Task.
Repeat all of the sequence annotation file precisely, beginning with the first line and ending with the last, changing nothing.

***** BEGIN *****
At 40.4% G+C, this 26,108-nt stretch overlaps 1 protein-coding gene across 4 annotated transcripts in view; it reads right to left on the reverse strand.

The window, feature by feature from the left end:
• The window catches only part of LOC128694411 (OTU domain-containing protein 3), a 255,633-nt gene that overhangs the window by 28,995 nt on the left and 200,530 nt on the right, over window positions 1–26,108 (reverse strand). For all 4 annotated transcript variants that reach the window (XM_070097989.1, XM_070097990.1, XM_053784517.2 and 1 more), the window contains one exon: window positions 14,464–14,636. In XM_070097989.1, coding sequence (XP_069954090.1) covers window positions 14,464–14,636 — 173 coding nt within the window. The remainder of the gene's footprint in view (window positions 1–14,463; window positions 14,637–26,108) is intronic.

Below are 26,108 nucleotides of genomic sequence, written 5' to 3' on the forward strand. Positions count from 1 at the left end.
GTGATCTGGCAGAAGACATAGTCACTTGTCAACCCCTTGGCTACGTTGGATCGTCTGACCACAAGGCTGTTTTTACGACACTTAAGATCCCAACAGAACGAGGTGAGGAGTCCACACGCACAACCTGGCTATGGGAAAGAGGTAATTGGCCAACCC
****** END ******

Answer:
At 40.4% G+C, this 26,108-nt stretch overlaps 1 protein-coding gene across 4 annotated transcripts in view; it reads right to left on the reverse strand.

The window, feature by feature from the left end:
• The window catches only part of LOC128694411 (OTU domain-containing protein 3), a 255,633-nt gene that overhangs the window by 28,995 nt on the left and 200,530 nt on the right, over window positions 1–26,108 (reverse strand). For all 4 annotated transcript variants that reach the window (XM_070097989.1, XM_070097990.1, XM_053784517.2 and 1 more), the window contains one exon: window positions 14,464–14,636. In XM_070097989.1, coding sequence (XP_069954090.1) covers window positions 14,464–14,636 — 173 coding nt within the window. The remainder of the gene's footprint in view (window positions 1–14,463; window positions 14,637–26,108) is intronic.

Below are 26,108 nucleotides of genomic sequence, written 5' to 3' on the forward strand. Positions count from 1 at the left end.
GTGATCTGGCAGAAGACATAGTCACTTGTCAACCCCTTGGCTACGTTGGATCGTCTGACCACAAGGCTGTTTTTACGACACTTAAGATCCCAACAGAACGAGGTGAGGAGTCCACACGCACAACCTGGCTATGGGAAAGAGGTAATTGGCCAACCC